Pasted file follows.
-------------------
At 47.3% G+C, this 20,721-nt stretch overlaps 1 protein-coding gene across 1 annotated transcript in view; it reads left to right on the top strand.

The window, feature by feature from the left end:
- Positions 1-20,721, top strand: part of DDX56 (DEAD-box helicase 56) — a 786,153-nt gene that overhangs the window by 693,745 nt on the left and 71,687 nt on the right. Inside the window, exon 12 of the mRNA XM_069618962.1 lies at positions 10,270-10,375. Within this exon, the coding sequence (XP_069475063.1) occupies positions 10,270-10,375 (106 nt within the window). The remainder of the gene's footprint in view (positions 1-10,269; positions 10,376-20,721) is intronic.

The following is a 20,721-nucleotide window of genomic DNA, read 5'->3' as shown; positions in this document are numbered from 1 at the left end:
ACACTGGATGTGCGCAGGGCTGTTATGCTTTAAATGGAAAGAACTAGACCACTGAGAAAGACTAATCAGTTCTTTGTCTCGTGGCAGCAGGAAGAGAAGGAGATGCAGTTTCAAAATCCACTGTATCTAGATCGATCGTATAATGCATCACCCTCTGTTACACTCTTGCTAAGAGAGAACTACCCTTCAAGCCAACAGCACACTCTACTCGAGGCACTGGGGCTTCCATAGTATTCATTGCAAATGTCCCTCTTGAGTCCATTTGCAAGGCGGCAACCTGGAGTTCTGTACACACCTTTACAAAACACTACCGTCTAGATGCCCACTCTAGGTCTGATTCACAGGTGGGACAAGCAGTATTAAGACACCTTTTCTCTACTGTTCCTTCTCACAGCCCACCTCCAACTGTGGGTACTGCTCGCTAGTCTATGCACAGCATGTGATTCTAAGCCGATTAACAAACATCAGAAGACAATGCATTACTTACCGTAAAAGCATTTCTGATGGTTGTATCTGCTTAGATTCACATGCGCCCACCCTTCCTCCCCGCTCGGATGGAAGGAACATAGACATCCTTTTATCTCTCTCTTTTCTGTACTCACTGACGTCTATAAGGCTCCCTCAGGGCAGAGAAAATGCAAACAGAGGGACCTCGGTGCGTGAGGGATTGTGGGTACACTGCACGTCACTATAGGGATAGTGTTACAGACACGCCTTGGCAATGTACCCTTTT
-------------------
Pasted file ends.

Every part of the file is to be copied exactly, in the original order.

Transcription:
At 47.3% G+C, this 20,721-nt stretch overlaps 1 protein-coding gene across 1 annotated transcript in view; it reads left to right on the top strand.

The window, feature by feature from the left end:
- Positions 1-20,721, top strand: part of DDX56 (DEAD-box helicase 56) — a 786,153-nt gene that overhangs the window by 693,745 nt on the left and 71,687 nt on the right. Inside the window, exon 12 of the mRNA XM_069618962.1 lies at positions 10,270-10,375. Within this exon, the coding sequence (XP_069475063.1) occupies positions 10,270-10,375 (106 nt within the window). The remainder of the gene's footprint in view (positions 1-10,269; positions 10,376-20,721) is intronic.

The following is a 20,721-nucleotide window of genomic DNA, read 5'->3' as shown; positions in this document are numbered from 1 at the left end:
ACACTGGATGTGCGCAGGGCTGTTATGCTTTAAATGGAAAGAACTAGACCACTGAGAAAGACTAATCAGTTCTTTGTCTCGTGGCAGCAGGAAGAGAAGGAGATGCAGTTTCAAAATCCACTGTATCTAGATCGATCGTATAATGCATCACCCTCTGTTACACTCTTGCTAAGAGAGAACTACCCTTCAAGCCAACAGCACACTCTACTCGAGGCACTGGGGCTTCCATAGTATTCATTGCAAATGTCCCTCTTGAGTCCATTTGCAAGGCGGCAACCTGGAGTTCTGTACACACCTTTACAAAACACTACCGTCTAGATGCCCACTCTAGGTCTGATTCACAGGTGGGACAAGCAGTATTAAGACACCTTTTCTCTACTGTTCCTTCTCACAGCCCACCTCCAACTGTGGGTACTGCTCGCTAGTCTATGCACAGCATGTGATTCTAAGCCGATTAACAAACATCAGAAGACAATGCATTACTTACCGTAAAAGCATTTCTGATGGTTGTATCTGCTTAGATTCACATGCGCCCACCCTTCCTCCCCGCTCGGATGGAAGGAACATAGACATCCTTTTATCTCTCTCTTTTCTGTACTCACTGACGTCTATAAGGCTCCCTCAGGGCAGAGAAAATGCAAACAGAGGGACCTCGGTGCGTGAGGGATTGTGGGTACACTGCACGTCACTATAGGGATAGTGTTACAGACACGCCTTGGCAATGTACCCTTTT